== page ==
N E I G H B O U R S Immediate Background to the Conflict Though the agreement was implemented with lots of difficulties, it also resulted in conflict. The immediate cause of the conflict has been documented by many and widely published. The real causes of the conflict are varied since there are diverse views that exist in this respect which see them as both economic and political. According to Ruth Iyob, the roots of the conflict can be traced to the period of partnership that the EPLF and TPLF had developed since 1975 onwards and the dynamics of the contradictory roles Eritrea and Ethiopia came to play with each other: “the one Eritrea as a diasporic state, the other, Ethiopia that of regional hegemon”.11 She tries to argue that developing an identity unique to the struggle that Eritreans fought for their political, social, and economic right was not compatible with the hegemonic role played by Ethiopia and hence the cordiality of the initial years began to fade soon. In other words, inconsistency over the way both of them emerged in the 1990s was the central problem, which led to hostilities. The border problem was just an excuse to start a war. Lack of institutionalisation of relations through legal means whilst depending on mutual trust and understanding could not work and did not work. Whatever may be the reasons, difficulties primarily stemmed from the economic and financial point of view. Signs of incompatibility started soon due to certain provisions in the agreements relating to trade and investment.12 Actually, one cannot blame Eritrea or Ethiopia for lack of implementation of the agreements since it is obvious that such problems arose due to different approaches to political and economic development that the two countries were pursuing. Overcoming such a situation would require strong political will, which was probably lacking. Economic reasons that contributed towards the conflict can be traced to the issue of Eritrean currency –– the Nakfa –– in November 1997 that was similar to that of the Ethiopian Birr. The separate paths to economic development that each country followed and Eritrea’s subsequent affirmation of economic sovereignty by way of introducing its own currency added fuel to fire. The protocol agreement that was signed on September 1993 called for harmonisation of macro-economic policies of the two countries. However, both sides failed to implement the agreement. Not only did they fail to harmonise their exchange rate policies and interest rate strictures but also, as stated above, could not reconcile their economic policies. This was bound to take place considering the fact that Eritrea did not have its own currency and had to depend upon the Ethiopian Birr. Even though Eritrea introduced its own currency in view of the non-viability of the Ethiopian Birr, the new currency brought about problems in trade between both the countries. Eritrean exports to the Ethiopian market amounted for 60 percent of the total trade. The initial agreement decreed that trade between both countries would be made on the basis of Letter of Credit denominated in U.S. dollars.13 Eritrea, however, demanded payment of the port services in terms of U.S. dollars. This ensured that Ethiopia was dependent upon the port facility of Djibouti.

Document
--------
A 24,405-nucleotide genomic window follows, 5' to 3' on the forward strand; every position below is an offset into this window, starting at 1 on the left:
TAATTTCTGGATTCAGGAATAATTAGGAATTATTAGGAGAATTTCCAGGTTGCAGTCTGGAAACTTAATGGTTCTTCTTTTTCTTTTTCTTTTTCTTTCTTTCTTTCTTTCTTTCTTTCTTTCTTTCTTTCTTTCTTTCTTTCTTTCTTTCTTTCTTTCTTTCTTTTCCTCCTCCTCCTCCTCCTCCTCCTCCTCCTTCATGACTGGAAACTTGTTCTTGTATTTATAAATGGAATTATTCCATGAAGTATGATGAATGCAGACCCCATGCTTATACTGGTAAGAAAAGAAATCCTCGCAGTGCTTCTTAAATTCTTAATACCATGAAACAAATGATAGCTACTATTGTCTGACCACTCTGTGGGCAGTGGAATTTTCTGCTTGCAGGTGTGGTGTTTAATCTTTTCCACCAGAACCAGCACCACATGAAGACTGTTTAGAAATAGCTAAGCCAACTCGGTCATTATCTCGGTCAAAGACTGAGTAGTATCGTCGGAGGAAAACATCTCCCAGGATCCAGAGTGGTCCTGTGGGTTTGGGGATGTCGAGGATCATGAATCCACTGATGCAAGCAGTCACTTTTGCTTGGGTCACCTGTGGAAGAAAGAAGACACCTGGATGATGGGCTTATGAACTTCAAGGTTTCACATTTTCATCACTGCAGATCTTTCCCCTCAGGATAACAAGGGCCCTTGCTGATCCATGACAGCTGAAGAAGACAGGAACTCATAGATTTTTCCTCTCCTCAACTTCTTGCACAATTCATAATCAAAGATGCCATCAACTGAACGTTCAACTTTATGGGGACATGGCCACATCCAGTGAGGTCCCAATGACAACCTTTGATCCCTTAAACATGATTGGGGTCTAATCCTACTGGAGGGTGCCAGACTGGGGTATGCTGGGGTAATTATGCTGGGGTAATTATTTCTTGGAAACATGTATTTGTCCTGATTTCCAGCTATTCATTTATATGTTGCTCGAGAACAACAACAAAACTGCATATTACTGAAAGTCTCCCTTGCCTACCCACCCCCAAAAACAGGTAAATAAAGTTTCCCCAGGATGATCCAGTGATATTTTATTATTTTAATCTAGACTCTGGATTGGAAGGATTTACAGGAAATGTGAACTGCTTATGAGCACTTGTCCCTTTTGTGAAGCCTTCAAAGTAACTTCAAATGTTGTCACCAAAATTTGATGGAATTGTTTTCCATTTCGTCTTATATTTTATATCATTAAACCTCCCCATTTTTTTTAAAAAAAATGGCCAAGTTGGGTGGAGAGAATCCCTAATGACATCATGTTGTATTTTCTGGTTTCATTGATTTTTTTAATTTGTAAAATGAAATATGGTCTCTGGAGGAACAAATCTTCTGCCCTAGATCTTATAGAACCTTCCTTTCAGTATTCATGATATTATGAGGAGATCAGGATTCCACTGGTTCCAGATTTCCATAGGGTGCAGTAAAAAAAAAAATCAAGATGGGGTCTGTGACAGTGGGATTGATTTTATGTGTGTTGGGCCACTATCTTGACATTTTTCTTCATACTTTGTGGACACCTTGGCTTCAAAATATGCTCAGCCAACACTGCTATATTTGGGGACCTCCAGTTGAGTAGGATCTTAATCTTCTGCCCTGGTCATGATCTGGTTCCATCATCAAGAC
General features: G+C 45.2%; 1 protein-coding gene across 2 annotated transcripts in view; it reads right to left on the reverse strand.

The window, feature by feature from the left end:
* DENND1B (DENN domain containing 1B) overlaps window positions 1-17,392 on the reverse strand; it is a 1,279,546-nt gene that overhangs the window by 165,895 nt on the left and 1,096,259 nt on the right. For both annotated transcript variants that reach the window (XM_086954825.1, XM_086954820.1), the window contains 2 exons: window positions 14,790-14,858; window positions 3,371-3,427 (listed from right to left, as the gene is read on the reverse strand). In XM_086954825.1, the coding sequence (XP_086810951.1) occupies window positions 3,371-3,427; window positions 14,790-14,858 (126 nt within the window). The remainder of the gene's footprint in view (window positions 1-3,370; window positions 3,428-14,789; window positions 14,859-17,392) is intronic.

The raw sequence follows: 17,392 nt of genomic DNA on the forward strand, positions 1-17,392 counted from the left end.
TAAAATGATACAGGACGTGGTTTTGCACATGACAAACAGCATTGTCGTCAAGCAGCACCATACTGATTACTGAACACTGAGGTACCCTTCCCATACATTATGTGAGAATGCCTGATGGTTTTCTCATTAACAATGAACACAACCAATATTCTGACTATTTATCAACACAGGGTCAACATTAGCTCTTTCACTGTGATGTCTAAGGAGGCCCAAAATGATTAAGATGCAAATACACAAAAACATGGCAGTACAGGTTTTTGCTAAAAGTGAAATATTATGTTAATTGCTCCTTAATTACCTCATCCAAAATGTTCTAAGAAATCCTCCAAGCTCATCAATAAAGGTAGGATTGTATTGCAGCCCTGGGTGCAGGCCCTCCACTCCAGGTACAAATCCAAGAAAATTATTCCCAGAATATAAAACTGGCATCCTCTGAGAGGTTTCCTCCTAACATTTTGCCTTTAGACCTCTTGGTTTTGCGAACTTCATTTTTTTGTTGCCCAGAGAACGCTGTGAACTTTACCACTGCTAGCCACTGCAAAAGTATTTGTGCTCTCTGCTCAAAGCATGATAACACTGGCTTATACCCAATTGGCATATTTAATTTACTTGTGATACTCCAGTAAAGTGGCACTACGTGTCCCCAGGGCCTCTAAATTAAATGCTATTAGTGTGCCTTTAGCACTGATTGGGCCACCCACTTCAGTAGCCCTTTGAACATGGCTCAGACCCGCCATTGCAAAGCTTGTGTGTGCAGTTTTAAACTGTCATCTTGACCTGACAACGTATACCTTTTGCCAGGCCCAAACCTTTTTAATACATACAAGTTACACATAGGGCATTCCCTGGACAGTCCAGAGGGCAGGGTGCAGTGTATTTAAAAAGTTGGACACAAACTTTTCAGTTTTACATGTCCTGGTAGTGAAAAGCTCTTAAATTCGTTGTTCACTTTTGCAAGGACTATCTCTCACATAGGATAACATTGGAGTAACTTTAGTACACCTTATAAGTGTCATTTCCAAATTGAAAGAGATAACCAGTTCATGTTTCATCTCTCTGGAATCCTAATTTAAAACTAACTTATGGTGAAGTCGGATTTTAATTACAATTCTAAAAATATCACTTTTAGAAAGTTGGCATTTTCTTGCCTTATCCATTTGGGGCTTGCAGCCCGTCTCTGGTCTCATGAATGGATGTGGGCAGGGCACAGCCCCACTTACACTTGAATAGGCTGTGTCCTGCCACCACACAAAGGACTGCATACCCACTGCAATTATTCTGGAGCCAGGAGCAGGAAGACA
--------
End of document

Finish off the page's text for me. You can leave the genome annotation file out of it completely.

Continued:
A brief look into the statistical figures of Eritrea’s trade with Ethiopia would give us an understanding of the extent of economic interaction during the said period. The following table illustrates that.
Eritrea's trade with Ethiopia (in Ethiopian Birr) Year
1993 63,968,197 1994 90,796,808 1995 146,820,200 112,880,000 1996 261,781,354 1997 274,600,000
123,579,747 181,491,011 259,700,000
Source: Eritrean Studies Review, vol.3, no.2, 1999, p.101
From the above table, one can see an increase in Eritrean exports between 1993 and 1996 and a decline in 1997. As far as imports are concerned, it has been steadily increasing during the same period. Alemseged Tesfai points out that the favorable balance of trade for Eritrea that is quite apparent between 1993 and 1996 is deceptive if one considers the mode of payment that was used. The products that Eritrea exported, according to Alemseged, have been mainly of industrial nature, in which chemicals and materials were paid for in hard currency reserves but sold to Ethiopia in Birr. He adds that with the use of free port facility and transport services, and non-payment of Eritrean indirect tax and intermediate payments by Ethiopian traders, Ethiopia clearly stood to gain.14 It would be quite apparent that after the start of the conflict, trade has declined even more to the detriment of Eritrea. In political terms, besides the issue of nationality, the central point of conflict has been over border demarcation. The protocol agreement of 1993 provided for free movement of people and establishment of residence in both Eritrea and Ethiopia. It was agreed that visas would not be required for nationals of both countries to enter or leave Eritrea and Ethiopia. Problems erupted soon on this account due to divergent citizenship policies. The issue of Ethiopians of Eritrean origin opened another area of differences and dispute.15 Differences also surfaced over the possession of a village called Badme. Like other towns of the frontier, Badme has the same ethnic composition. The crisis developed due to Ethiopian control of towns
Published on Jan 31, 2007